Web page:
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The US-China Trade War: Ways to Mitigate Risk

Aug 1, 2018

US-China Trade War: Mitigate Risk

No longer a war of words, the trade situation between two of the largest economies in the world has escalated into a full-blown trade war. With the US imposing substantial tariffs on Chinese goods, and China responding in kind, experts agree that this trade war is not blowing over anytime soon.

If you’re still taking a wait-and-see approach, the risks are rising.  We believe the time is now to  start strategizing contingency plans.

The Risks of Doing Nothing


Your bottom line
Tariffs are resulting in price hikes, supply chain delays, and longer-term setbacks to production readiness. All of these factors will impact your bottom line sooner or later. Even if your products are not included in the list of goods affected by proposed tariffs, the high likelihood of ongoing intensification of the trade war means your products could still be affected down the road. Despite seeing approved exclusions from tariffs, it’s risky to bank on more exclusions being made.

Seeking exemption?
A potential alternative route would be to seek tariff exemption or waiver.   Some are lobbying for HS codes to be removed entirely from the list, and others are seeking exemptions for their particular products within a specific HS code.  The issue here for most businesses is that it’s a time-consuming and difficult process with a very low chance of yielding success. We've heard of a few cases that have worked for companies with political clout and large PR budgets. But for most, counting on exemptions is  a long shot.

Wait-and-see?
In recent weeks alone, we’ve seen intensification from the US side and stronger pushback from China. All indications tell us that the situation is still escalating. Even if both sides come to a compromise and find a solution to ease the tension, there’s no saying that this solution will not involve more tariffs. And even if the trade situation blows over in a few months, it may well flare up again. 

Minimize Risk: Look to Southeast Asia

Regardless of how this trade war shakes out, having alternative product sourcing is simply good practice for risk minimization. Even if the trade situation doesn’t end up affecting your business, there are many other factors that could do so in the future.  China's escalating enforcement of environmental laws that have resulted in plant shutdowns is a prime example.  There are more than just tariffs putting your supply chain at risk.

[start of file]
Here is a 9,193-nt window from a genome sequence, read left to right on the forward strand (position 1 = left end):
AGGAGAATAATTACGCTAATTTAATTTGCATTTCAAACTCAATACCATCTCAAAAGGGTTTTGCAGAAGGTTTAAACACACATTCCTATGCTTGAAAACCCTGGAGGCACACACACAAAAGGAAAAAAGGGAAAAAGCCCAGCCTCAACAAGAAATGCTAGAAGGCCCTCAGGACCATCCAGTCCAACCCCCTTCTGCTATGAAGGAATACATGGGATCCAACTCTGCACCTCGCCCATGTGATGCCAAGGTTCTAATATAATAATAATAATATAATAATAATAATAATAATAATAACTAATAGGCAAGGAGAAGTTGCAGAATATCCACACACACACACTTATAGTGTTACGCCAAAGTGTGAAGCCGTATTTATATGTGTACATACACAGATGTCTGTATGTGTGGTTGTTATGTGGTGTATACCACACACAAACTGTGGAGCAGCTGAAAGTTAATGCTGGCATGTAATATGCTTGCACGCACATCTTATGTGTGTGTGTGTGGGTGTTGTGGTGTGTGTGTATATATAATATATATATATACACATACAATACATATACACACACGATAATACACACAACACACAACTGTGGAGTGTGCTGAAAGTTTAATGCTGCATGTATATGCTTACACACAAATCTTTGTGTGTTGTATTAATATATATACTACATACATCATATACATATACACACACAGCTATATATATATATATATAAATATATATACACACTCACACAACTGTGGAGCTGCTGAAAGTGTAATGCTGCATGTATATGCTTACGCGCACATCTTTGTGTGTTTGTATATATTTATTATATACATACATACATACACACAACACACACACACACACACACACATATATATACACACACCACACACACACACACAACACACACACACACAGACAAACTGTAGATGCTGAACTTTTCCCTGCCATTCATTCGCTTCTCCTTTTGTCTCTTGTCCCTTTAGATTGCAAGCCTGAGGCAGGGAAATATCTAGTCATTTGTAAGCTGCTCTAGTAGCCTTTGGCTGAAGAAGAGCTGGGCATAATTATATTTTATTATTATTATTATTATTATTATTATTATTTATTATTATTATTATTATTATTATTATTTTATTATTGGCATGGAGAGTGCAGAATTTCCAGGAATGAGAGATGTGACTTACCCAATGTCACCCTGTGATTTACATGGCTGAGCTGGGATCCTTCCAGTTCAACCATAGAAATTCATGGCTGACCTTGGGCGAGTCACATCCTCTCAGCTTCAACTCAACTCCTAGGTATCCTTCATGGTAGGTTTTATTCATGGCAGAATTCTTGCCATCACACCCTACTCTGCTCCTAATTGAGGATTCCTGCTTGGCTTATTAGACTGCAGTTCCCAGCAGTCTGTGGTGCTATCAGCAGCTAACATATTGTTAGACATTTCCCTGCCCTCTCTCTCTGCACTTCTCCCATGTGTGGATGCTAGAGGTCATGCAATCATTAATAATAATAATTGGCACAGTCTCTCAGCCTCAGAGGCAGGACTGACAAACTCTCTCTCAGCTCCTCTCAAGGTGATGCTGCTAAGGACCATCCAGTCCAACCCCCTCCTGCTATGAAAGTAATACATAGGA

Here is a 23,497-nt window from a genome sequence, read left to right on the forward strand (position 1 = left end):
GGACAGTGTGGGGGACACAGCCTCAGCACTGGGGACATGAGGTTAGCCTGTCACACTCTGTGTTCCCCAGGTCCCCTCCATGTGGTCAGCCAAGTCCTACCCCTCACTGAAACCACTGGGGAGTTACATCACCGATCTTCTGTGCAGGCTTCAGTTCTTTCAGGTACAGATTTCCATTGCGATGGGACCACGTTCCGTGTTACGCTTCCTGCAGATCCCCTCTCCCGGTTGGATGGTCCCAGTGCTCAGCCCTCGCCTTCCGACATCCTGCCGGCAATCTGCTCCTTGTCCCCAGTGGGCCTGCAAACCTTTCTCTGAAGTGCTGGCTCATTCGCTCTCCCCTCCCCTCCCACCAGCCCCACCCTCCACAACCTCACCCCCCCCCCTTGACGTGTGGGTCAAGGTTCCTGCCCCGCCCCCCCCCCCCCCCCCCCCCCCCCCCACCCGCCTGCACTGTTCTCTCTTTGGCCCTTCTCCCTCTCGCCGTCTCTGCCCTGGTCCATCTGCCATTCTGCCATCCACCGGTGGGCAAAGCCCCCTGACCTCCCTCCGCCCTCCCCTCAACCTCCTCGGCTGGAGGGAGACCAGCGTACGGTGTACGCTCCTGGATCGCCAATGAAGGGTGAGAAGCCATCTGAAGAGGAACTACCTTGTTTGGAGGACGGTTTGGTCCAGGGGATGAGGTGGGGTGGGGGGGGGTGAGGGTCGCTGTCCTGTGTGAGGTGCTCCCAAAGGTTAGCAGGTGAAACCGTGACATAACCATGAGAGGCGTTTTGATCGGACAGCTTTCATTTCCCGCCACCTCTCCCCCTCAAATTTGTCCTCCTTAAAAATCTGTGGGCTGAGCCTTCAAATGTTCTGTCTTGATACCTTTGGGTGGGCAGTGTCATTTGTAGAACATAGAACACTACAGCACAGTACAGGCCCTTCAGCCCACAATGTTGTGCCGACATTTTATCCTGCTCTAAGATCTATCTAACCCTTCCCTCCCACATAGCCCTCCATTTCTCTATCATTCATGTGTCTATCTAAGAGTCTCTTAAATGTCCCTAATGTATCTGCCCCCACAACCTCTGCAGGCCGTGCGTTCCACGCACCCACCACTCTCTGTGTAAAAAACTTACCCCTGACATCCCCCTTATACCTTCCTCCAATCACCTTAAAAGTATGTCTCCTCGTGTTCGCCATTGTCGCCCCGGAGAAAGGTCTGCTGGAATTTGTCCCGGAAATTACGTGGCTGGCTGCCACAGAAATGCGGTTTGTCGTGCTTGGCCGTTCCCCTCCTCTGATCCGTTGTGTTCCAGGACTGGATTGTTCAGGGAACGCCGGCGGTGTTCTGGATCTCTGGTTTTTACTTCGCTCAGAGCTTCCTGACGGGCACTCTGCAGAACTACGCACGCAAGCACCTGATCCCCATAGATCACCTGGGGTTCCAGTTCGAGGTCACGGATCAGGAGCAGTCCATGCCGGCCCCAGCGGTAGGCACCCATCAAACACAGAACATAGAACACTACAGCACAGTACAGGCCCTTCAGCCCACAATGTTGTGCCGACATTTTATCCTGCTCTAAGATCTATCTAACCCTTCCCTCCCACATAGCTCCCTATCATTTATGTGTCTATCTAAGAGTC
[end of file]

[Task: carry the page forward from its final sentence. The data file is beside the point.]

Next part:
Southeast Asia is stepping up to provide sourcing alternatives or supplements. While there will be challenges in building capacity, SE Asia is looking attractive for the following reasons:

Stable political climate: Outsourcing to a country such as Mexico carries risk due to ongoing uncertainty in the NAFTA situation.  SE Asia’s relatively stable political climate make it an attractive option for companies looking for dual-sourcing options.

Low prices: Monthly average minimum wages in China have risen to $363/month. As a comparison point, the monthly minimum wages in Malaysia, an emerging hub in South East Asia, have stood steady at $250/month since 2016. Even if not for tariffs, it's worth looking into the cost/benefit tradeoffs of moving some capacity of production to the SE Asia region for optimization of costs.

Quality and ease of communication: We’ve seen more and more top-tier companies move production to SE Asia. Despite being a newer outsourcing hub when compared to China and some European countries, we’ve already seen a development of expertise within industry verticals. On top of that, there are also regulations in place that meet Western standards. Lastly, English is more common in SE Asian countries and allows for easier communications.

Do Your Due Diligence

This cannot be emphasized enough – despite SE Asia being the safest option, perform your due diligence before committing to anything. In addition to the tips we’ve shared in our recent blog on how to seek out China outsourcing alternatives, here are a few others to guide you:

Total cost: When considering cost, make sure the quote you receive encompasses the total cost – design, manufacturing, assembly, quality, logistics – and import duties. Don’t get tripped up by hidden costs you didn’t account for after signing contracts.

Look into HS codes: Don’t avoid tariffs on one front only to run into them on another. Look into the HS codes of your specific country and your specific product before making final decisions. These import duties will impact your bottom line.

The best country for you: When deciding on the country, consider the type of product, strength of the industry, and the size of the industry. A good strategy here would also be to consider adjacent industries – instead of looking into the manufacturing of an identical product, look instead at their processes. Have they worked with similar products? Do they have the right processes and expertise to build your product?

It takes time: Relationships don’t form overnight. It takes time to develop a solid working relationship with new suppliers and manufacturers. Don’t expect everything to go smoothly at first-go. Be sure to establish clear lines of communication and set expectations from the get-go in order to build good relationships.

Work with CMD:  Mitigate Supply Chain Risks

Seeking out new suppliers in a new country is a heavy undertaking which carries its own set of risks. Working with CMD is like opening a business office in Asia...overnight. With a firm understanding of the landscape and a wide supplier network, experts at CMD stand ready to set up your alternative sourcing solutions from strategy to execution. Contact us today to start building specific strategies for your business.

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Topics: Manufacturing, Risk Management, Operations